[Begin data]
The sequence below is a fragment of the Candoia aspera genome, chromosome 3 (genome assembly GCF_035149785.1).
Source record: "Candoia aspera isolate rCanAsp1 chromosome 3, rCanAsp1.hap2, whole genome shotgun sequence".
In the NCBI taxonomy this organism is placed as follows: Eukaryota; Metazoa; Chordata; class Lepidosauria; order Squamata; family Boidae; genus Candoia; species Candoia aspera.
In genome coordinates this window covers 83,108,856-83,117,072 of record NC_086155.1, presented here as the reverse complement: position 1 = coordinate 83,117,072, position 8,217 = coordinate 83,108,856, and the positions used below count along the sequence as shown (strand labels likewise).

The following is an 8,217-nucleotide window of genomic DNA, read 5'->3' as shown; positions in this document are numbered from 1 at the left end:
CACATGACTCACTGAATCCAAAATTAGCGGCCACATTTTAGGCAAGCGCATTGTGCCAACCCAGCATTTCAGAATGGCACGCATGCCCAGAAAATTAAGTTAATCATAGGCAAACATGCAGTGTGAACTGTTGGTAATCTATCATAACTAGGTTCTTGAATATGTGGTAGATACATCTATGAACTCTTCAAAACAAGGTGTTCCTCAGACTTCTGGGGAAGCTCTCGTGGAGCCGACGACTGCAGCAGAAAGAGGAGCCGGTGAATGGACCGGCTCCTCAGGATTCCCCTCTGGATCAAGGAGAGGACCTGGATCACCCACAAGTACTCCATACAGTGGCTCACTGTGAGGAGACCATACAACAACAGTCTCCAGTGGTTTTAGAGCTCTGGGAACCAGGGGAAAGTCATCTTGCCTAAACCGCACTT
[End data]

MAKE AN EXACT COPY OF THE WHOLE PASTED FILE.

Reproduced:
The sequence below is a fragment of the Candoia aspera genome, chromosome 3 (genome assembly GCF_035149785.1).
Source record: "Candoia aspera isolate rCanAsp1 chromosome 3, rCanAsp1.hap2, whole genome shotgun sequence".
In the NCBI taxonomy this organism is placed as follows: Eukaryota; Metazoa; Chordata; class Lepidosauria; order Squamata; family Boidae; genus Candoia; species Candoia aspera.
In genome coordinates this window covers 83,108,856-83,117,072 of record NC_086155.1, presented here as the reverse complement: position 1 = coordinate 83,117,072, position 8,217 = coordinate 83,108,856, and the positions used below count along the sequence as shown (strand labels likewise).

The following is an 8,217-nucleotide window of genomic DNA, read 5'->3' as shown; positions in this document are numbered from 1 at the left end:
CACATGACTCACTGAATCCAAAATTAGCGGCCACATTTTAGGCAAGCGCATTGTGCCAACCCAGCATTTCAGAATGGCACGCATGCCCAGAAAATTAAGTTAATCATAGGCAAACATGCAGTGTGAACTGTTGGTAATCTATCATAACTAGGTTCTTGAATATGTGGTAGATACATCTATGAACTCTTCAAAACAAGGTGTTCCTCAGACTTCTGGGGAAGCTCTCGTGGAGCCGACGACTGCAGCAGAAAGAGGAGCCGGTGAATGGACCGGCTCCTCAGGATTCCCCTCTGGATCAAGGAGAGGACCTGGATCACCCACAAGTACTCCATACAGTGGCTCACTGTGAGGAGACCATACAACAACAGTCTCCAGTGGTTTTAGAGCTCTGGGAACCAGGGGAAAGTCATCTTGCCTAAACCGCACTT